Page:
These modern American companies are simply too big (General Electric for example and the big oil companies) and the events since August, 2007, have been simply too volatile for size to be any protection (unless you are a giant like Wal Mart Stores).
Buffett told the meeting that the company will probably lose money on derivatives tied to the credit quality of junk bonds, though he still expects to make money on a much larger and longer-term derivatives bet that stock prices will rise. He revealed that one of these latter contracts had been re-worked to reduce any potential damage to the company (he's being conservative).
Buffett said Berkshire's cash stake fell to about $US22.7 billion on March 31 from $US25.5 billion at the end of 2008.
News media reports from the US said the meeting had a decidedly more serious and sombre tone from years past as many investors expressed worries about the economy, Berkshire's investments, and how long the 78-year-old Buffett plans to stay on the job.
In keeping with his new policy to toughen up questions, Buffett had half the questions pre-screened by journalists.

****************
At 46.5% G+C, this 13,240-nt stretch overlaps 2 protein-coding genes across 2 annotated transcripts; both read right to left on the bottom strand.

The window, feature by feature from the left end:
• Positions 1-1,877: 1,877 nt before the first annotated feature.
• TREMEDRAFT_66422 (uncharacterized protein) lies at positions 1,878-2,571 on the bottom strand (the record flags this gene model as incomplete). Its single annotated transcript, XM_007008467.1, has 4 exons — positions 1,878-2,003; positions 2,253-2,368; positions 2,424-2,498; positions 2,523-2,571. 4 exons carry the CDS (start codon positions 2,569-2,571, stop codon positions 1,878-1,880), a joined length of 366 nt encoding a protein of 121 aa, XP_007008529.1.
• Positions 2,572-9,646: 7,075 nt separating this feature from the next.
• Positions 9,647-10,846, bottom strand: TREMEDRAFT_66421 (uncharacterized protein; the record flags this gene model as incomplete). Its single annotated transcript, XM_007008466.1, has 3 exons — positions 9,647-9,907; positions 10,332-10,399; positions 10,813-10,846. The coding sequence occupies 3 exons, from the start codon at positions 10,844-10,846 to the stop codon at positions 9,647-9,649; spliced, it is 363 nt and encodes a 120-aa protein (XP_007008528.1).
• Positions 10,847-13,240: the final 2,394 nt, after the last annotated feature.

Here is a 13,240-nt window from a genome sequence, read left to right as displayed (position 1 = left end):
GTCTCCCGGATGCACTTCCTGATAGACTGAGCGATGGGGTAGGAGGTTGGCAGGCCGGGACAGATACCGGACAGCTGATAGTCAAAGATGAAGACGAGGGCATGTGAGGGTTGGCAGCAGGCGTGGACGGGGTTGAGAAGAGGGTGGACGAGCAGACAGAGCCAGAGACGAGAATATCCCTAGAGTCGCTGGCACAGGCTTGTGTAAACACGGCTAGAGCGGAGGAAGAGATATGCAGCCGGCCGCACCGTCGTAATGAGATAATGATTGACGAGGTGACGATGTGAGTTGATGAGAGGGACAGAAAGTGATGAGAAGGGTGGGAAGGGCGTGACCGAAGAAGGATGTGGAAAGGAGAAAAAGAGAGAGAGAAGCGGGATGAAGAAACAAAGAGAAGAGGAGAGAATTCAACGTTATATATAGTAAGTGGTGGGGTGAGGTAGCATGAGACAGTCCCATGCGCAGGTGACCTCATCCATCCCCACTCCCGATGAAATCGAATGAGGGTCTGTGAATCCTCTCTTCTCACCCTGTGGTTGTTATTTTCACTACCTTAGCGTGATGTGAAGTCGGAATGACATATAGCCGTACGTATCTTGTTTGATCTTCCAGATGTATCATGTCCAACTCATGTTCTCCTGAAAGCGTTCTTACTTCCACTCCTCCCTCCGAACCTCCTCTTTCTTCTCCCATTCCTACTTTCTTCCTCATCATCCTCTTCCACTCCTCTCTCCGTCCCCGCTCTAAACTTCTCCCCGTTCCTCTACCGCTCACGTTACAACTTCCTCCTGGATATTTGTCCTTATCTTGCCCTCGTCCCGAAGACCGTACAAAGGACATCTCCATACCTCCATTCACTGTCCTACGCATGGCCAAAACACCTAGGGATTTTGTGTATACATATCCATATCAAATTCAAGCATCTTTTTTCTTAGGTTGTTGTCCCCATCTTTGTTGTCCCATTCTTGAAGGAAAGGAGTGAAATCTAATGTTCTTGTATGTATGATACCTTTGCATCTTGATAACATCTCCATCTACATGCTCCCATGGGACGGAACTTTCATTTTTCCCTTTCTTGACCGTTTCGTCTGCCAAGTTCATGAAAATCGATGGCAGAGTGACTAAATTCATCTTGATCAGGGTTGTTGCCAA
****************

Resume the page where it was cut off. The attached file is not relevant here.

People attending the meeting said that made for a tougher, more substantive and less idealised dialogue with Buffett and his 85-year-old vice chairman, Charlie Munger.
Buffett said no stock buybacks are planned because Berkshire's share price is not "demonstrably below" the company's intrinsic value.
Buffett offered a gloomy forecast for parts of the economy and Berkshire itself, saying some units are laying off workers as managers "look at the reality of the current situation".
He also said massive federal efforts to stimulate activity could pay off, at a possible cost of higher inflation.
"It has been a very extraordinary year," Buffett said. "When the American public pulls back the way they have, the government does need to step in.... It is the right thing to do, but it won't be a free ride."
Buffett said housing prices have yet to stabilize broadly, that retailers may be under pressure for a "considerable period of time" and that he would not buy most US newspaper companies "at any price".